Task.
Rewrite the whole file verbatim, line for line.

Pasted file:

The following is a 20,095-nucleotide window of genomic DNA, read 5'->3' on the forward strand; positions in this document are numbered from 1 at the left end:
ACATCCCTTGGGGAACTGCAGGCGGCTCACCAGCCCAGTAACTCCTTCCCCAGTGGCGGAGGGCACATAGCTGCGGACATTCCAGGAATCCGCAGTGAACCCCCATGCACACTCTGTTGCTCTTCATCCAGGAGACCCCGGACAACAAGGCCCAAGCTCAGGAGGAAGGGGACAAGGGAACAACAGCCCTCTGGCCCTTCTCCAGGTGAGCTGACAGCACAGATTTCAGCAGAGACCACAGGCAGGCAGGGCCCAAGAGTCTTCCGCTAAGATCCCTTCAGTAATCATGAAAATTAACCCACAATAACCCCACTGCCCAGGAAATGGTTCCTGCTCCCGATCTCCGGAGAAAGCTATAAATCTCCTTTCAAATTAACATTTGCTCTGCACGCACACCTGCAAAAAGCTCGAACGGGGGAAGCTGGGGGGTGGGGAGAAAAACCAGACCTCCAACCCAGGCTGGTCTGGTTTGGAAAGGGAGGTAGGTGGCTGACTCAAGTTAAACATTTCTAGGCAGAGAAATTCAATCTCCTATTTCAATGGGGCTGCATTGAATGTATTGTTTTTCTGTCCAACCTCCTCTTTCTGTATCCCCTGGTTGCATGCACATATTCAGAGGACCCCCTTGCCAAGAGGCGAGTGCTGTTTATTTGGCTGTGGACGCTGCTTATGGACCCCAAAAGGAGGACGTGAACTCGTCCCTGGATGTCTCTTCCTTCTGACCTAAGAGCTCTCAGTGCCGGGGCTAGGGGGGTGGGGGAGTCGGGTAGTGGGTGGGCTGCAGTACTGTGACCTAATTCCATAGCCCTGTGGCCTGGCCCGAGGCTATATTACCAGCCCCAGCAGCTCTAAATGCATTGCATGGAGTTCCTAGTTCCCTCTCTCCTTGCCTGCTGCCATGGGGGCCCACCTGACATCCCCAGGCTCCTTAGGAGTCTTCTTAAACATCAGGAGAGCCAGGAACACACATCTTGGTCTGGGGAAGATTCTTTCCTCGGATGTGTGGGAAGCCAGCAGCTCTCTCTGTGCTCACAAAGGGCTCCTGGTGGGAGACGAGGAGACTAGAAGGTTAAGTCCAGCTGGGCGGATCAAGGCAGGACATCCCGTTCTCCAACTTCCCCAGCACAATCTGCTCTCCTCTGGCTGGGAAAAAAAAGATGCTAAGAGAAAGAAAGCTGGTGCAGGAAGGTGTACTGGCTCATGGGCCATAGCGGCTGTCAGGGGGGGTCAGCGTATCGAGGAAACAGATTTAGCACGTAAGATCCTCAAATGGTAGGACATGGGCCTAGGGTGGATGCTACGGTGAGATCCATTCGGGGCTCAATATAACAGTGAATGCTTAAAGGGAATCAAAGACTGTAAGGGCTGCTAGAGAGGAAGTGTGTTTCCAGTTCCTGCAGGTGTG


The following is a 20,095-nucleotide window of genomic DNA, read 5'->3' on the forward strand; positions in this document are numbered from 1 at the left end:
ACATCCCTTGGGGAACTGCAGGCGGCTCACCAGCCCAGTAACTCCTTCCCCAGTGGCGGAGGGCACATAGCTGCGGACATTCCAGGAATCCGCAGTGAACCCCCATGCACACTCTGTTGCTCTTCATCCAGGAGACCCCGGACAACAAGGCCCAAGCTCAGGAGGAAGGGGACAAGGGAACAACAGCCCTCTGGCCCTTCTCCAGGTGAGCTGACAGCACAGATTTCAGCAGAGACCACAGGCAGGCAGGGCCCAAGAGTCTTCCGCTAAGATCCCTTCAGTAATCATGAAAATTAACCCACAATAACCCCACTGCCCAGGAAATGGTTCCTGCTCCCGATCTCCGGAGAAAGCTATAAATCTCCTTTCAAATTAACATTTGCTCTGCACGCACACCTGCAAAAAGCTCGAACGGGGGAAGCTGGGGGGTGGGGAGAAAAACCAGACCTCCAACCCAGGCTGGTCTGGTTTGGAAAGGGAGGTAGGTGGCTGACTCAAGTTAAACATTTCTAGGCAGAGAAATTCAATCTCCTATTTCAATGGGGCTGCATTGAATGTATTGTTTTTCTGTCCAACCTCCTCTTTCTGTATCCCCTGGTTGCATGCACATATTCAGAGGACCCCCTTGCCAAGAGGCGAGTGCTGTTTATTTGGCTGTGGACGCTGCTTATGGACCCCAAAAGGAGGACGTGAACTCGTCCCTGGATGTCTCTTCCTTCTGACCTAAGAGCTCTCAGTGCCGGGGCTAGGGGGGTGGGGGAGTCGGGTAGTGGGTGGGCTGCAGTACTGTGACCTAATTCCATAGCCCTGTGGCCTGGCCCGAGGCTATATTACCAGCCCCAGCAGCTCTAAATGCATTGCATGGAGTTCCTAGTTCCCTCTCTCCTTGCCTGCTGCCATGGGGGCCCACCTGACATCCCCAGGCTCCTTAGGAGTCTTCTTAAACATCAGGAGAGCCAGGAACACACATCTTGGTCTGGGGAAGATTCTTTCCTCGGATGTGTGGGAAGCCAGCAGCTCTCTCTGTGCTCACAAAGGGCTCCTGGTGGGAGACGAGGAGACTAGAAGGTTAAGTCCAGCTGGGCGGATCAAGGCAGGACATCCCGTTCTCCAACTTCCCCAGCACAATCTGCTCTCCTCTGGCTGGGAAAAAAAAGATGCTAAGAGAAAGAAAGCTGGTGCAGGAAGGTGTACTGGCTCATGGGCCATAGCGGCTGTCAGGGGGGGTCAGCGTATCGAGGAAACAGATTTAGCACGTAAGATCCTCAAATGGTAGGACATGGGCCTAGGGTGGATGCTACGGTGAGATCCATTCGGGGCTCAATATAACAGTGAATGCTTAAAGGGAATCAAAGACTGTAAGGGCTGCTAGAGAGGAAGTGTGTTTCCAGTTCCTGCAGGTGTG